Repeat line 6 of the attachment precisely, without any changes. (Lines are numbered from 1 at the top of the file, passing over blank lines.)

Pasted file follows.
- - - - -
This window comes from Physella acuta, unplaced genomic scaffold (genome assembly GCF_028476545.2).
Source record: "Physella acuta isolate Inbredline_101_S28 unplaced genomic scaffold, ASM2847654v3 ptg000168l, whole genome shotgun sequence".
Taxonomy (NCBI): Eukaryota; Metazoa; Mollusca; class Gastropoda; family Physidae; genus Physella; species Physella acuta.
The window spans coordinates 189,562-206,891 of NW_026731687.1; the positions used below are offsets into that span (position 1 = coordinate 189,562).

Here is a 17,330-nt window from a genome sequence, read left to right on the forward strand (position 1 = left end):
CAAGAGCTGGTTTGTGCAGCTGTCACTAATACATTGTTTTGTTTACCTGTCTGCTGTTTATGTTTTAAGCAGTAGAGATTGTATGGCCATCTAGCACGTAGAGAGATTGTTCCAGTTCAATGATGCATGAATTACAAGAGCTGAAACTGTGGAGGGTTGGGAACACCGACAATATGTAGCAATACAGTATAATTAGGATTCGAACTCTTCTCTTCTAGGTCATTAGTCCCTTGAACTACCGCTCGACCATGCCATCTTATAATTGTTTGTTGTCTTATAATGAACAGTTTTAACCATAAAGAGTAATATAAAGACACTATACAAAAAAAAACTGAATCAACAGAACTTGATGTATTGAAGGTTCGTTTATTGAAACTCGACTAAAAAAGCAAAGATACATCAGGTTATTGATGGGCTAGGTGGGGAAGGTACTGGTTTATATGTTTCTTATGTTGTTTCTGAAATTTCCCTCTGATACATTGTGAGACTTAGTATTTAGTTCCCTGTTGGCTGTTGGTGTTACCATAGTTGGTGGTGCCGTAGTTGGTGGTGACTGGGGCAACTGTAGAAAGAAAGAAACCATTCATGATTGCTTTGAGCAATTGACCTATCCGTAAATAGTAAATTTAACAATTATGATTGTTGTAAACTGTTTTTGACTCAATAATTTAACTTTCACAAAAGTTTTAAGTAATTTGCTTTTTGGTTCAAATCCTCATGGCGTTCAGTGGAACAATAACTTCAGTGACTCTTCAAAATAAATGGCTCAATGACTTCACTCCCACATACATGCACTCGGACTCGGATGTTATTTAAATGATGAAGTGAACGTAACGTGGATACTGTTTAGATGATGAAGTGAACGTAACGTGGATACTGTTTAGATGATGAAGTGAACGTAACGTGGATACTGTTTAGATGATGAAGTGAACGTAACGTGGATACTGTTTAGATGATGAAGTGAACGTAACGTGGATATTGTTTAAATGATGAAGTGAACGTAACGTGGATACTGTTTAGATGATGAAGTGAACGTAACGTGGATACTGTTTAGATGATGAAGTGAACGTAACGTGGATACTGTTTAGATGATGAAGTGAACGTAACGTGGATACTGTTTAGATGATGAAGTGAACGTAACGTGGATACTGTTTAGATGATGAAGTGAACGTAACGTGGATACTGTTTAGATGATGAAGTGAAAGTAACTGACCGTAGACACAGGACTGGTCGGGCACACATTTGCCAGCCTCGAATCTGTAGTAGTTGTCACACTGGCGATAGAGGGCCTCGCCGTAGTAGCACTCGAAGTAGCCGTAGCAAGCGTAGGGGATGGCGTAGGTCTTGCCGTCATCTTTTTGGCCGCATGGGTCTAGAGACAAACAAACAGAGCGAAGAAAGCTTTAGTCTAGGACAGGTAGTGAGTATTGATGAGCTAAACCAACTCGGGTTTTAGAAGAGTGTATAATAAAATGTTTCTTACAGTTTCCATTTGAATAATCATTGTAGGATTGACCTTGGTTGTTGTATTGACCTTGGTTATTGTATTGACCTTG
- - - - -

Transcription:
CAAGAGCTGGTTTGTGCAGCTGTCACTAATACATTGTTTTGTTTACCTGTCTGCTGTTTATGTTTTAAGCAGTAGAGATTGTATGGCCATCTAGCACGTAGAGAGATTGTTCCAGTTCAATGATGCATGAATTACAAGAGCTGAAACTGTGGAGGGTTGGGAACACCGACAATATGTAGCAATACAGTATAATTAGGATTCGAACTCTTCTCTTCTAGGTCATTAGTCCCTTGAACTACCGCTCGACCATGCCATCTTATAATTGTTTGTTGTCTTATAATGAACAGTTTTAACCATAAAGAGTAATATAAAGACACTATACAAAAAAAAACTGAATCAACAGAACTTGATGTATTGAAGGTTCGTTTATTGAAACTCGACTAAAAAAGCAAAGATACATCAGGTTATTGATGGGCTAGGTGGGGAAGGTACTGGTTTATATGTTTCTTATGTTGTTTCTGAAATTTCCCTCTGATACATTGTGAGACTTAGTATTTAGTTCCCTGTTGGCTGTTGGTGTTACCATAGTTGGTGGTGCCGTAGTTGGTGGTGACTGGGGCAACTGTAGAAAGAAAGAAACCATTCATGATTGCTTTGAGCAATTGACCTATCCGTAAATAGTAAATTTAACAATTATGATTGTTGTAAACTGTTTTTGACTCAATAATTTAACTTTCACAAAAGTTTTAAGTAATTTGCTTTTTGGTTCAAATCCTCATGGCGTTCAGTGGAACAATAACTTCAGTGACTCTTCAAAATAAATGGCTCAATGACTTCACTCCCACATACATGCACTCGGACTCGGATGTTATTTAAATGATGAAGTGAACGTAACGTGGATACTGTTTAGATGATGAAGTGAACGTAACGTGGATACTGTTTAGATGATGAAGTGAACGTAACGTGGATACTGTTTAGATGATGAAGTGAACGTAACGTGGATACTGTTTAGATGATGAAGTGAACGTAACGTGGATATTGTTTAAATGATGAAGTGAACGTAACGTGGATACTGTTTAGATGATGAAGTGAACGTAACGTGGATACTGTTTAGATGATGAAGTGAACGTAACGTGGATACTGTTTAGATGATGAAGTGAACGTAACGTGGATACTGTTTAGATGATGAAGTGAACGTAACGTGGATACTGTTTAGATGATGAAGTGAACGTAACGTGGATACTGTTTAGATGATGAAGTGAAAGTAACTGACCGTAGACACAGGACTGGTCGGGCACACATTTGCCAGCCTCGAATCTGTAGTAGTTGTCACACTGGCGATAGAGGGCCTCGCCGTAGTAGCACTCGAAGTAGCCGTAGCAAGCGTAGGGGATGGCGTAGGTCTTGCCGTCATCTTTTTGGCCGCATGGGTCTAGAGACAAACAAACAGAGCGAAGAAAGCTTTAGTCTAGGACAGGTAGTGAGTATTGATGAGCTAAACCAACTCGGGTTTTAGAAGAGTGTATAATAAAATGTTTCTTACAGTTTCCATTTGAATAATCATTGTAGGATTGACCTTGGTTGTTGTATTGACCTTGGTTATTGTATTGACCTTG